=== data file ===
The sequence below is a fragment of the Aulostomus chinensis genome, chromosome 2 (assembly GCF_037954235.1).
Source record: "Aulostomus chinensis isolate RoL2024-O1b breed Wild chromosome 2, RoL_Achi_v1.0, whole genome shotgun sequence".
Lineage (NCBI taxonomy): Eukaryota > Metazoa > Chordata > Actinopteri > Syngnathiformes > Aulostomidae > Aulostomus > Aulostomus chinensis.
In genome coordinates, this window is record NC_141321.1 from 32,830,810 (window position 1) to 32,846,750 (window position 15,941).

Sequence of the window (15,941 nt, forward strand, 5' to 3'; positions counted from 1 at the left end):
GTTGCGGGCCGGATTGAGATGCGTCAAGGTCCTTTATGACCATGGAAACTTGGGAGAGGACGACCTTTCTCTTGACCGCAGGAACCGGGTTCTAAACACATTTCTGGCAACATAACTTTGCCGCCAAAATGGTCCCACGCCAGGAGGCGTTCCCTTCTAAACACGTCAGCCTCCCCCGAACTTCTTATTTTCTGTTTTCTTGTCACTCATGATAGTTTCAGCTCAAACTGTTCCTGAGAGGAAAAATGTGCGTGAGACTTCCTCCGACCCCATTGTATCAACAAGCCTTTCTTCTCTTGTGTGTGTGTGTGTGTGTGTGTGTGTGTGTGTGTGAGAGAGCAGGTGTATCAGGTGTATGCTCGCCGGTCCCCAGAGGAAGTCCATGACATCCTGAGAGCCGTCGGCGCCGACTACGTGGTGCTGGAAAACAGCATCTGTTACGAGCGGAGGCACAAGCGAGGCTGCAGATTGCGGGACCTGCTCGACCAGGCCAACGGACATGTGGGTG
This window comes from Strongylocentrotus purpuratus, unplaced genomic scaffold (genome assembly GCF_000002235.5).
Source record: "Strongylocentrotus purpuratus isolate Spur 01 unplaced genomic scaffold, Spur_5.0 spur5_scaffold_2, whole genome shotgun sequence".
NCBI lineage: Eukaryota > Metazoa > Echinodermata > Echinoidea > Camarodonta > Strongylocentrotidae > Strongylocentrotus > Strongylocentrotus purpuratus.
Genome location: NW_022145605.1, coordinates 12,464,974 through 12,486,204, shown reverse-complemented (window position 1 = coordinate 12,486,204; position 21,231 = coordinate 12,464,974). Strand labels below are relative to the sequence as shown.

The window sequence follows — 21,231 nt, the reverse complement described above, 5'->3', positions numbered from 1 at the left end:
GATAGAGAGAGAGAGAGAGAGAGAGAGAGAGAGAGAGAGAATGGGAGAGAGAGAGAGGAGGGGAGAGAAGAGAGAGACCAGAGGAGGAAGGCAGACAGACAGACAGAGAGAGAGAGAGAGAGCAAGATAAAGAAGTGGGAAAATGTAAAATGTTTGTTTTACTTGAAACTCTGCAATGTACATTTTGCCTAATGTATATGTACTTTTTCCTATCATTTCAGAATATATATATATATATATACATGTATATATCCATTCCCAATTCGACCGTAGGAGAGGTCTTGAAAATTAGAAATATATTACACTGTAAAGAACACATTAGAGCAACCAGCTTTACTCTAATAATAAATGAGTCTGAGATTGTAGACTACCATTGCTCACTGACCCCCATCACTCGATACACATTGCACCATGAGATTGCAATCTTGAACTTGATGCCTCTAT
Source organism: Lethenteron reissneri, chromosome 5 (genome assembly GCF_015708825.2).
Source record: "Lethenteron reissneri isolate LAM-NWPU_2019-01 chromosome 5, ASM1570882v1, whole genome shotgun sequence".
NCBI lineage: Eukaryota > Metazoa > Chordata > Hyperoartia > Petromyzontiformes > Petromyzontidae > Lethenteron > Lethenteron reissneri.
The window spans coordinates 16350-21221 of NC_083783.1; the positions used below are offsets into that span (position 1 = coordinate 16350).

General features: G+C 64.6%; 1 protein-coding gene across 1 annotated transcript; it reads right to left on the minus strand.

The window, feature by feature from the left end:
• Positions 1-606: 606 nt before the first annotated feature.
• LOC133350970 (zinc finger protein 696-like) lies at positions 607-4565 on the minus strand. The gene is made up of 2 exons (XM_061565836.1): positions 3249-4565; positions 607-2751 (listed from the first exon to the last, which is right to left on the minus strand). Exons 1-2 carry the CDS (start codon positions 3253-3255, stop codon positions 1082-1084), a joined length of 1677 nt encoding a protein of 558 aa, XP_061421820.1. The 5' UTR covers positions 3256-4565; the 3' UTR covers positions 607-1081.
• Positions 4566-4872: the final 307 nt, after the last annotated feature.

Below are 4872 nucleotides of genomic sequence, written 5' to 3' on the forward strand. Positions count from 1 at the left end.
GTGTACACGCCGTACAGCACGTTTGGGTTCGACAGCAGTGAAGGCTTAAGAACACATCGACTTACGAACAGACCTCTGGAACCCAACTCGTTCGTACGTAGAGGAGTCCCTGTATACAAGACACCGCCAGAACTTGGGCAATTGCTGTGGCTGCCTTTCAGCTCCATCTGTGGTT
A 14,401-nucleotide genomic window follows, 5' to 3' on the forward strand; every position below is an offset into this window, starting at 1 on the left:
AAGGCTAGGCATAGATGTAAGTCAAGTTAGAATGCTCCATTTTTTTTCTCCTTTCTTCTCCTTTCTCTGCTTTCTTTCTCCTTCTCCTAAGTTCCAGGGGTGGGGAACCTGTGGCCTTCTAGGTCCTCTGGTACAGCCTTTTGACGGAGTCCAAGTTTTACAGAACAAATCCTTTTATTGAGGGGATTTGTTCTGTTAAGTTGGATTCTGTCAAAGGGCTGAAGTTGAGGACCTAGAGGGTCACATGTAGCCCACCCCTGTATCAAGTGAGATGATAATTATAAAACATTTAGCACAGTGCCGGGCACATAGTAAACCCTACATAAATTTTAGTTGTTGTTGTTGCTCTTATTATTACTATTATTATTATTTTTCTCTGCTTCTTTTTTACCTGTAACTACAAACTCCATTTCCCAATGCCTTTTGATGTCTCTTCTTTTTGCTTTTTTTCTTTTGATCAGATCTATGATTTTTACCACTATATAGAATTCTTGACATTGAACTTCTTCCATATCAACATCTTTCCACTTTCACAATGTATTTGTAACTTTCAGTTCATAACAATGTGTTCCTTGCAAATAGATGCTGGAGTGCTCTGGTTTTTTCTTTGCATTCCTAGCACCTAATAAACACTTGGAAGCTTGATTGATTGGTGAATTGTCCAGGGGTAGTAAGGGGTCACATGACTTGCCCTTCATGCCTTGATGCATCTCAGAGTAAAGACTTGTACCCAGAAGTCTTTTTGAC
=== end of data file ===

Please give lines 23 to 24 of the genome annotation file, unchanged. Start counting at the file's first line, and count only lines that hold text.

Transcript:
GTGTACACGCCGTACAGCACGTTTGGGTTCGACAGCAGTGAAGGCTTAAGAACACATCGACTTACGAACAGACCTCTGGAACCCAACTCGTTCGTACGTAGAGGAGTCCCTGTATACAAGACACCGCCAGAACTTGGGCAATTGCTGTGGCTGCCTTTCAGCTCCATCTGTGGTT
A 14,401-nucleotide genomic window follows, 5' to 3' on the forward strand; every position below is an offset into this window, starting at 1 on the left: